Completed 10/28/2023, Reviewed 10/29/2023
Elizabeth Hand is always a good read. This one surprised me in that there is very little fantasy or sci fi in it. But the premise is that there’s a book with fantastical powers that has been found and subsequently stolen. A common premise, but Hand couches it within a mystery thriller with a drug-addled female anti-hero. The result is a taut mystery that takes you from the crowded streets of London amidst neo-Nazi nationalists to the desolation of a Swedish island on the Baltic Sea. This book is the 4th in a series featuring the protagonist, which I didn’t know when I got the book, but it reads very well as a standalone. I slipped into the story and was immediately hooked on this mess of a middle aged woman searching for something that will provide her with a windfall to make her life easier.
The book begins with Cass trying to figure out what happened to her old boyfriend. In the meantime, she runs into Gryffin, an old flame from her bookstore days. He’s a dealer in antiquarian books now and has come across an amazing find. The Book of Lamps and Banners was only ever rumored to exist. It was written by multiple people over the centuries, perhaps even by Aristotle. Filled with drawings as often seen in ancient books, it may also be the ultimate code. Gryffin has sold the book to a woman who is writing software that would help people with PTSD and other traumatic events heal from it. She purports that the book is the final piece of code she needs for her software. Suddenly everyone around them begins being murdered in a mysterious way and the book is stolen. Cass thinks if she could recover the book, she could sell it and make a fortune that would let her retire in Greece. But actually doing that is a dangerous path.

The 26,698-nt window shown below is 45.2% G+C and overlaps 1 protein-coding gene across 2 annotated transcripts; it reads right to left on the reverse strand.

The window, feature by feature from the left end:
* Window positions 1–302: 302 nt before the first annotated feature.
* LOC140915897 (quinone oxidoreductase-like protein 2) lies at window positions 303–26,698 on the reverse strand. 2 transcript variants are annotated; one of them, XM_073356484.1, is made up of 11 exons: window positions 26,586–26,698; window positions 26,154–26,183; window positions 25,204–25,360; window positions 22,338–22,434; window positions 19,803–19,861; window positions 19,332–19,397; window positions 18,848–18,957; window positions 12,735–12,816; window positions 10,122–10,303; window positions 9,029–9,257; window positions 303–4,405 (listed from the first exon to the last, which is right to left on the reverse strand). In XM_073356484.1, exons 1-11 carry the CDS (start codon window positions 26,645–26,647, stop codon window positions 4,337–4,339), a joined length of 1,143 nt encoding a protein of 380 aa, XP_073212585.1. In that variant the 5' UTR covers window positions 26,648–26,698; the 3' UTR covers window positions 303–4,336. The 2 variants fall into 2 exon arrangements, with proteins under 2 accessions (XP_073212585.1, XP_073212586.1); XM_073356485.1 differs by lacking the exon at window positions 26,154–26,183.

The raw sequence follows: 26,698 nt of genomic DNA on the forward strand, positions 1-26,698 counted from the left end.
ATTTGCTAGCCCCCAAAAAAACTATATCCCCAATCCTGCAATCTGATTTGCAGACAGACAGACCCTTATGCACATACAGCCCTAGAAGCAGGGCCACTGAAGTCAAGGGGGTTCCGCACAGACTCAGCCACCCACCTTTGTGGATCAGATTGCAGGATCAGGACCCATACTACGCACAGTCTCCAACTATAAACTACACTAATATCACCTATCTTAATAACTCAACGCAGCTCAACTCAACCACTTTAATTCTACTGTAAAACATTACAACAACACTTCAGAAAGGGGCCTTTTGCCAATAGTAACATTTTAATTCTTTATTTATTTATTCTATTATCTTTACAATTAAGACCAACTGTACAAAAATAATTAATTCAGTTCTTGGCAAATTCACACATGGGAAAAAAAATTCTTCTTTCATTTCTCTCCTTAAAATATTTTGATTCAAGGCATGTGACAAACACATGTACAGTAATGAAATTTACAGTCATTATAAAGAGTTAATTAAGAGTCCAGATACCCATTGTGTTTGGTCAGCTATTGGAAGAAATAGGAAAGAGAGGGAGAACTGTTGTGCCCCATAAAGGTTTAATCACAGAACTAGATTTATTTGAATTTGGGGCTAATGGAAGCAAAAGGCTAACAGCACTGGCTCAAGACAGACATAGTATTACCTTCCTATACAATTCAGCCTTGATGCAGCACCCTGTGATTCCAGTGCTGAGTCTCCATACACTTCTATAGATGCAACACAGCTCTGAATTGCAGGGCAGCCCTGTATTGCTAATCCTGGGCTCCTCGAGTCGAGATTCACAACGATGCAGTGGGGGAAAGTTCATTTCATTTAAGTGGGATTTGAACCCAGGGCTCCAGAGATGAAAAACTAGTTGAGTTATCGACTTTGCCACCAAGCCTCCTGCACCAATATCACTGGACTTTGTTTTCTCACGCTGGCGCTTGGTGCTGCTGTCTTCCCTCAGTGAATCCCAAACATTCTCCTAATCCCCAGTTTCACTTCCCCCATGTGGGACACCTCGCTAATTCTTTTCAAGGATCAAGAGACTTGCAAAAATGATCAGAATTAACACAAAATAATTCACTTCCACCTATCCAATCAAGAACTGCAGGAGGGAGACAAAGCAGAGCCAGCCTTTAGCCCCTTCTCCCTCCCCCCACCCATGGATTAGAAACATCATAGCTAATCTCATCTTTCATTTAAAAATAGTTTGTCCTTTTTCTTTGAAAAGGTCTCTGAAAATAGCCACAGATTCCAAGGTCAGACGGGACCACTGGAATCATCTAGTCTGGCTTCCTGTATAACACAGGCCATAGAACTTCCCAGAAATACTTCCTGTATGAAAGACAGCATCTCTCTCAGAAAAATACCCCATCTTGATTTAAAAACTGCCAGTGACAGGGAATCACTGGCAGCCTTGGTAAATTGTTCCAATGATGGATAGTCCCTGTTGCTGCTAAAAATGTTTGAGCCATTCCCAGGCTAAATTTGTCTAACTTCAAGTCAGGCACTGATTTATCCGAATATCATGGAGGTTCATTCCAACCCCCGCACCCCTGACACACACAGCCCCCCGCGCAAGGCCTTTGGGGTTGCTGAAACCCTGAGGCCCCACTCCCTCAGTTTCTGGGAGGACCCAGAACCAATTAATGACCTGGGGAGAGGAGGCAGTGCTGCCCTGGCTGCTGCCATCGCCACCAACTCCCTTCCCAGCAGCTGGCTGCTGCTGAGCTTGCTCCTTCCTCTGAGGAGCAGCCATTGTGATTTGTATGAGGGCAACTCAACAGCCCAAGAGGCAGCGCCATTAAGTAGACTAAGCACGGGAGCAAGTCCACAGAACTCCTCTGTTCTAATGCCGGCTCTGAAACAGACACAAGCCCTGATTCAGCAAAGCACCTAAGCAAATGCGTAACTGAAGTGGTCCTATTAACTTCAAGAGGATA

Hand does a tremendous job with character development. I felt like I was completely in the Cass’ head, right there with her as she snorts crank and drinks anything alcoholic she can get her hands on. When she finally does meet up with her old boyfriend, she drags him into her chaotic life and quest. If anything, I questioned myself on why I was so drawn to her. It’s like watching a train wreck. She somehow balances on the verge of OD, and her obsession with the book is ridiculous. However, I was in it hook, line, and sinker.
The setting is also pretty amazing, between London and the remote Swedish island. The world is on the verge of the COVID pandemic. Nazi nationalists are on the move, and the Book of Lamps and Banners ties into their occult obsession. When we move to the desolation of the island, that’s even more exciting than the bustle of London. The writing is awesome, with the perfect balance between prosy descriptions and smart dialogue.
I give this book four stars out of five. It’s a terse thriller, and a great read in a genre I usually don’t get into much. I think Hand is underrated as a fantasist although she’s won multiple awards for her shorter works. I’ll be reading one more book by her before the year is out, a sci fi piece, which I’m really looking forward to.